In Donald Trump's blueprint for the budget, federal funding for the National Endowment of the Arts would be wiped out. The Los Angeles Times did the print equivalent of setting its hair on fire, with a story that said without the NEA, there would be no "Hamilton," the Broadway mega-hit about Alexander Hamilton.
Oh, the horror!
I call BS on that.
The flimsy argument behind that headline was that the smash hit musical Hamilton, "started at (a) theater that received NEA funding."
Yeah, that's a stretch considering the show was written and starred Lin-Manuel Miranda, who had already written and starred in a multiple-Tony Award winning hit show ("In the Heights") and individual scenes from the production had already been performed for President Obama and various A-list guests at a White House dinner. But we're supposed to believe, this was some kind of charity project? As usual, this successful private-sector project was backed and funded for real by private investors all the way.
Oh, but it gets worse. Tickets for the smash hit routinely go for a list price, (not scalped), of $700 apiece. It's a simple fact that only the rich and the elite can actually see this show. How would that not be exactly like the corporate welfare or government favors to the rich the L.A. Times and the rest of the mainstream media is always complaining about? Frankly, it isn't different at all. So even if the L.A. Times were correct in making the argument that all taxpayers should foot the bill for artistic projects, choosing "Hamilton" to make the point was a very, very, bad idea.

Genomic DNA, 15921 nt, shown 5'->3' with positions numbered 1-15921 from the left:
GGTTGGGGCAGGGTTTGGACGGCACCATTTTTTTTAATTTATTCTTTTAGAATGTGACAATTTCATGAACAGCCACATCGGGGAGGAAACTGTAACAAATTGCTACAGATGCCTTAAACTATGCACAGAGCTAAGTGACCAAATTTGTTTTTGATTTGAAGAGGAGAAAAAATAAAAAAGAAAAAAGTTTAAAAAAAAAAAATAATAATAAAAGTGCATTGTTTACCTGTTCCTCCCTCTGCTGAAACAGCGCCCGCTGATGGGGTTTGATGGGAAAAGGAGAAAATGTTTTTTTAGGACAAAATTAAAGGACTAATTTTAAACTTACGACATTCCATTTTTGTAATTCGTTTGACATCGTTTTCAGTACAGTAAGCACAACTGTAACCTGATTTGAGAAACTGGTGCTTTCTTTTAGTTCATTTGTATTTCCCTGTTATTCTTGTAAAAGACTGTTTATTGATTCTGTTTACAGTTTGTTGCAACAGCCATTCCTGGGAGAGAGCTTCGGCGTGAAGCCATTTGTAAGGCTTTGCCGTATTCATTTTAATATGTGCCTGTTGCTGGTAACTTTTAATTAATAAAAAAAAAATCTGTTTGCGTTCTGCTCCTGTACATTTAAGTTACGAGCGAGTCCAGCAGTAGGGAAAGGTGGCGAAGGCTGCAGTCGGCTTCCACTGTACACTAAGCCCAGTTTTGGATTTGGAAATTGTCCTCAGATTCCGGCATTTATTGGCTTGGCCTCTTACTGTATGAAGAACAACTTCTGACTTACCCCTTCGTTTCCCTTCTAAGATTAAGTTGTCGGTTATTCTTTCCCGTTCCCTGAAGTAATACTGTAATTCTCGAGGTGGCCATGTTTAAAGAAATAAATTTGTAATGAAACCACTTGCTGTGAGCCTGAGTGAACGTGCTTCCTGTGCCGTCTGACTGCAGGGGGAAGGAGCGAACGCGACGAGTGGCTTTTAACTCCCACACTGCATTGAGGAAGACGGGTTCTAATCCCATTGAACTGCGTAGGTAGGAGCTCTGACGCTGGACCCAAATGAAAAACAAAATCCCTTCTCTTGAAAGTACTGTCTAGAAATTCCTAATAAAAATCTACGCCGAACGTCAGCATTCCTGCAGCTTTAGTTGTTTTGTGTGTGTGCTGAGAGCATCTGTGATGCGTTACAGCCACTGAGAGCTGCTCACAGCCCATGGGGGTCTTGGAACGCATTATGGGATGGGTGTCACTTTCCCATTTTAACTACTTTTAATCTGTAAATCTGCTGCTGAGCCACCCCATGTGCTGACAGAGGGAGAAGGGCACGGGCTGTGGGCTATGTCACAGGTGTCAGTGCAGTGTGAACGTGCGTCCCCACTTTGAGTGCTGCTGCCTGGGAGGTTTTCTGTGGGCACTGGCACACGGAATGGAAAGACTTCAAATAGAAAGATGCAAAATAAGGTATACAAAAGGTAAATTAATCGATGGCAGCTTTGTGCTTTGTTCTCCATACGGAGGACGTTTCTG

Let's get something out of the way right now: "Hamilton," as far as I can reasonably tell, is a darn good show. I can't really afford to go to the show, but I have listened to the soundtrack with my kids at least 100 times, know the lyrics by heart and have seen a lot of video footage of the original cast performance. I love almost everything about it. This isn't an attack on Mr. Miranda or the production, no matter what his and the cast's political leanings may be.
But it is an exhortation to the public that the arts should indeed be left to the private sector to fund via charitable means or reward with their consumer patronage. The NEA or any other government organization shouldn't be deciding which artistic productions do get funding or which do not. The political class cannot be trusted to make those decisions based on anything other than political considerations, period. Cutting funding for the NEA doesn't threaten the arts, it threatens the continued politicization of the arts. And that would be a good thing.
So when it comes to keeping the NEA alive with money from lower and middle income taxpayers who may never even get the chance or want to see the projects it funds, the L.A. Times and the politicians should take a cue from one of the showstopping songs in "Hamilton" and find a way to "Say no to this."
Commentary by Jake Novak, CNBC.com senior columnist. Follow him on Twitter @jakejakeny.
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